Connor Donahue

2017 Red Sox 2nd-round pick Cole Brannen looks to hit reset button in Lowell

Connor Donahue
June 18, 2018 - 3:53 pm

LOWELL -- Cole Brannen was drafted out of high school in the second round of the 2017 MLB draft by the Red Sox.

Things haven’t gone exactly according to plan for the 19-year-old outfielder. Brannen spent the majority of his first season in the Gulf Coast League, hitting .231 with seven RBI’s, nine stolen bases and an on-base-percentage at .383.

Brannen was promoted to the Single-A Greenville to start this season. In 32 games, he hit just .157 with seven RBI’s, nine stolen bases and zero home runs. It seemed the sweet left-handed swing that impressed scouts during the draft process was nowhere to be found.

After 127 at-bats, the Red Sox assigned Brannen to the short-season, Single-A Lowell Spinners in hopes that he would rediscover his swing in the short season.

“[Brannen] had a tough time up in Greenville,” first-year Spinners manager Corey Wimberly said. “But he came down to us towards the end of our extended spring training and I have nothing but good things to say about the kid. He came in very humble and he hustles.”

There’s a very good chance that the time in Lowell will be the best thing possible for Brannen. At just 19 years old, he can develop more confidence at the plate and fine-tune his swing. The outfielder said last Wednesday that he believed that slump in Greenville might actually be a good thing in the long run.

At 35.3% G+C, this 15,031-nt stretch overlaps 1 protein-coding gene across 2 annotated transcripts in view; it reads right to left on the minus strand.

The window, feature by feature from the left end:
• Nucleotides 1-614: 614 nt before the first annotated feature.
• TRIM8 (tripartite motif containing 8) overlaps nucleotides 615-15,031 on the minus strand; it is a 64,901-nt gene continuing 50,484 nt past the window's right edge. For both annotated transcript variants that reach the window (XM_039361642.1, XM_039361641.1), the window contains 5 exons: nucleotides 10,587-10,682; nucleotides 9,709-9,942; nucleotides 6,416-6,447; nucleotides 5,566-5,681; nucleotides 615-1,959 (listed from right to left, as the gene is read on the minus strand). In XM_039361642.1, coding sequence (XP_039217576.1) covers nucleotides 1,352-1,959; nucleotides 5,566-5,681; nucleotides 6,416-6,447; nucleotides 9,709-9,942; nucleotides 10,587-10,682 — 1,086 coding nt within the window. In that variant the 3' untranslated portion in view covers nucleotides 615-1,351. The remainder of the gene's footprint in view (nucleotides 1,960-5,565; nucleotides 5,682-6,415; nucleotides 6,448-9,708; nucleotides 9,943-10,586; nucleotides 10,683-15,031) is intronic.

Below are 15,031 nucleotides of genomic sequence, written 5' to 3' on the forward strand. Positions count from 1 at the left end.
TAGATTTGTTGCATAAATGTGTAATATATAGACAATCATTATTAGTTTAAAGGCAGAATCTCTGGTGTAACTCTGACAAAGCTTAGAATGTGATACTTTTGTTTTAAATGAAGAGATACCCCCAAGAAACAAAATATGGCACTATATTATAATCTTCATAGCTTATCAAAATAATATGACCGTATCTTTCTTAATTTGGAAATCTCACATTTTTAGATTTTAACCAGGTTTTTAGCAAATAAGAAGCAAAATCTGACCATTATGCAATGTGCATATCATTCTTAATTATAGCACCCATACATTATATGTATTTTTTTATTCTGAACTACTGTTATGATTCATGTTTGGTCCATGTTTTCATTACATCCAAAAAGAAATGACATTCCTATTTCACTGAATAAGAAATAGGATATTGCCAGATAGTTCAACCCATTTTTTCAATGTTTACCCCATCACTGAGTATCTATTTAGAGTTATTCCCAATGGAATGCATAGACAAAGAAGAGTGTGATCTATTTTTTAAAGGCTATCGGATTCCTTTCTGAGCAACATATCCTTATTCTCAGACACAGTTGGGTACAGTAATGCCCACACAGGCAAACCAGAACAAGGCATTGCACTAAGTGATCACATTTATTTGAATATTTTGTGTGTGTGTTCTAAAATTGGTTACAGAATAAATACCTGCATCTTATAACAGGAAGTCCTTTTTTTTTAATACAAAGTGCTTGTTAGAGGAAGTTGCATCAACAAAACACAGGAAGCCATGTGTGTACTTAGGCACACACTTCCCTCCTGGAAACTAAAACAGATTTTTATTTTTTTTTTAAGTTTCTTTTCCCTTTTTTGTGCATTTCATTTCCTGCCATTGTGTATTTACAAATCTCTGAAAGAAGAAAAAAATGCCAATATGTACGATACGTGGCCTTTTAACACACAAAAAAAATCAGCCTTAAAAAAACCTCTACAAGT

“I’m glad I got in the slump I did at the beginning of the year. It only made me stronger as a person and a player,” Brannen said. “I’m really thankful for it because right now I’m super confident at the plate and it feels really good. I’m really ready to get after it.”

Things are already trending in the right direction for Brannen just three games into Lowell’s season. He’s recorded three hits in 12 at-bats along with two RBI’s, three stolen bases and an OBP of .308. Brannen credits some adjustments that have been made at the plate with his success thus far.

“Like I said, there’s a reason why I went through [the slump]. I got back down to extended spring training and hit the reset button,” Brannen said. “I made some adjustments I needed to make, and I’m really glad I went down there.”

Wimberly preached patience when talking his new outfielder and explained that he believed Lowell was the best place for the 19-year-old.

“Look I’m not sure if the lights were too bright for him. But he’s 19 years old. He’s still a kid, he’s still learning. Some kids are 19 years old and still in high school and he’s competing in professional baseball against guys throwing 99-100,” Wimberly said. “I think being [in Lowell] will help him out. I think it will help out his development, he’s on the right path right now.”

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